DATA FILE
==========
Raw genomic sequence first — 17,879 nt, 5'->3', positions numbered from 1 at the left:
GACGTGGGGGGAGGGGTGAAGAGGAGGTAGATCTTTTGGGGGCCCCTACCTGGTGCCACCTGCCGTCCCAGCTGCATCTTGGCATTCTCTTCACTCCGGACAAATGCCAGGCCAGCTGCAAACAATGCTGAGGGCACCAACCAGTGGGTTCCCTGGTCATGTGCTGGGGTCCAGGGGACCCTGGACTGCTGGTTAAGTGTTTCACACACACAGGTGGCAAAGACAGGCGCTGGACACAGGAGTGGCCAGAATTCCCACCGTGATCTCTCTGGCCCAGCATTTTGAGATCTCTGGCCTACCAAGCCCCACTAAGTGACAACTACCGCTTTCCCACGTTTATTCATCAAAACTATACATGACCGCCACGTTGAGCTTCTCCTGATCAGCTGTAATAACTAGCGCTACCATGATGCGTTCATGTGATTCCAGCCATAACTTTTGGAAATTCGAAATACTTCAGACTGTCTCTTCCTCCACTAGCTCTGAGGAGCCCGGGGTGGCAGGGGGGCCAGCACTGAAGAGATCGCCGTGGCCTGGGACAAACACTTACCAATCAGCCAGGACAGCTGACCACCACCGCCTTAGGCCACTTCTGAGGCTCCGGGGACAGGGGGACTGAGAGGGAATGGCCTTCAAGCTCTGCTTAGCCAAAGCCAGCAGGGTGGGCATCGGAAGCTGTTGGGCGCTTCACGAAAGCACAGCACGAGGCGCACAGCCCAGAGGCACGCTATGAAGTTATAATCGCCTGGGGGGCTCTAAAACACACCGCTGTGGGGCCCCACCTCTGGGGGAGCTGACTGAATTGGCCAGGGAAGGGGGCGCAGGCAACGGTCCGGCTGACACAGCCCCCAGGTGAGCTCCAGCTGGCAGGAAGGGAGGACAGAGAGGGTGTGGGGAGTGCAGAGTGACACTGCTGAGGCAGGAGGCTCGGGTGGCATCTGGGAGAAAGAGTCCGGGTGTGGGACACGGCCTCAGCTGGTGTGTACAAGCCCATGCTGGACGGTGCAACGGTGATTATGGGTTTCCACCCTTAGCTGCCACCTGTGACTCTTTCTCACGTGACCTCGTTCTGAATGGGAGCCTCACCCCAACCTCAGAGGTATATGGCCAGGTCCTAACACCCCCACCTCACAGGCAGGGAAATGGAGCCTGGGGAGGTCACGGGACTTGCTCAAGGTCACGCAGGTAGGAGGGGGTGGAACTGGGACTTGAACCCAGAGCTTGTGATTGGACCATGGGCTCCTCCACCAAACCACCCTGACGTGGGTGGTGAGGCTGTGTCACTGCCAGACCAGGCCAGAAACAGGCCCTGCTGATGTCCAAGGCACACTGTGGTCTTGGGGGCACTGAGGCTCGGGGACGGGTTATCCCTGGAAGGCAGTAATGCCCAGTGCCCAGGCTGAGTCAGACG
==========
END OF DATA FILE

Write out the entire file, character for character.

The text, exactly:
Raw genomic sequence first — 17,879 nt, 5'->3', positions numbered from 1 at the left:
GACGTGGGGGGAGGGGTGAAGAGGAGGTAGATCTTTTGGGGGCCCCTACCTGGTGCCACCTGCCGTCCCAGCTGCATCTTGGCATTCTCTTCACTCCGGACAAATGCCAGGCCAGCTGCAAACAATGCTGAGGGCACCAACCAGTGGGTTCCCTGGTCATGTGCTGGGGTCCAGGGGACCCTGGACTGCTGGTTAAGTGTTTCACACACACAGGTGGCAAAGACAGGCGCTGGACACAGGAGTGGCCAGAATTCCCACCGTGATCTCTCTGGCCCAGCATTTTGAGATCTCTGGCCTACCAAGCCCCACTAAGTGACAACTACCGCTTTCCCACGTTTATTCATCAAAACTATACATGACCGCCACGTTGAGCTTCTCCTGATCAGCTGTAATAACTAGCGCTACCATGATGCGTTCATGTGATTCCAGCCATAACTTTTGGAAATTCGAAATACTTCAGACTGTCTCTTCCTCCACTAGCTCTGAGGAGCCCGGGGTGGCAGGGGGGCCAGCACTGAAGAGATCGCCGTGGCCTGGGACAAACACTTACCAATCAGCCAGGACAGCTGACCACCACCGCCTTAGGCCACTTCTGAGGCTCCGGGGACAGGGGGACTGAGAGGGAATGGCCTTCAAGCTCTGCTTAGCCAAAGCCAGCAGGGTGGGCATCGGAAGCTGTTGGGCGCTTCACGAAAGCACAGCACGAGGCGCACAGCCCAGAGGCACGCTATGAAGTTATAATCGCCTGGGGGGCTCTAAAACACACCGCTGTGGGGCCCCACCTCTGGGGGAGCTGACTGAATTGGCCAGGGAAGGGGGCGCAGGCAACGGTCCGGCTGACACAGCCCCCAGGTGAGCTCCAGCTGGCAGGAAGGGAGGACAGAGAGGGTGTGGGGAGTGCAGAGTGACACTGCTGAGGCAGGAGGCTCGGGTGGCATCTGGGAGAAAGAGTCCGGGTGTGGGACACGGCCTCAGCTGGTGTGTACAAGCCCATGCTGGACGGTGCAACGGTGATTATGGGTTTCCACCCTTAGCTGCCACCTGTGACTCTTTCTCACGTGACCTCGTTCTGAATGGGAGCCTCACCCCAACCTCAGAGGTATATGGCCAGGTCCTAACACCCCCACCTCACAGGCAGGGAAATGGAGCCTGGGGAGGTCACGGGACTTGCTCAAGGTCACGCAGGTAGGAGGGGGTGGAACTGGGACTTGAACCCAGAGCTTGTGATTGGACCATGGGCTCCTCCACCAAACCACCCTGACGTGGGTGGTGAGGCTGTGTCACTGCCAGACCAGGCCAGAAACAGGCCCTGCTGATGTCCAAGGCACACTGTGGTCTTGGGGGCACTGAGGCTCGGGGACGGGTTATCCCTGGAAGGCAGTAATGCCCAGTGCCCAGGCTGAGTCAGACG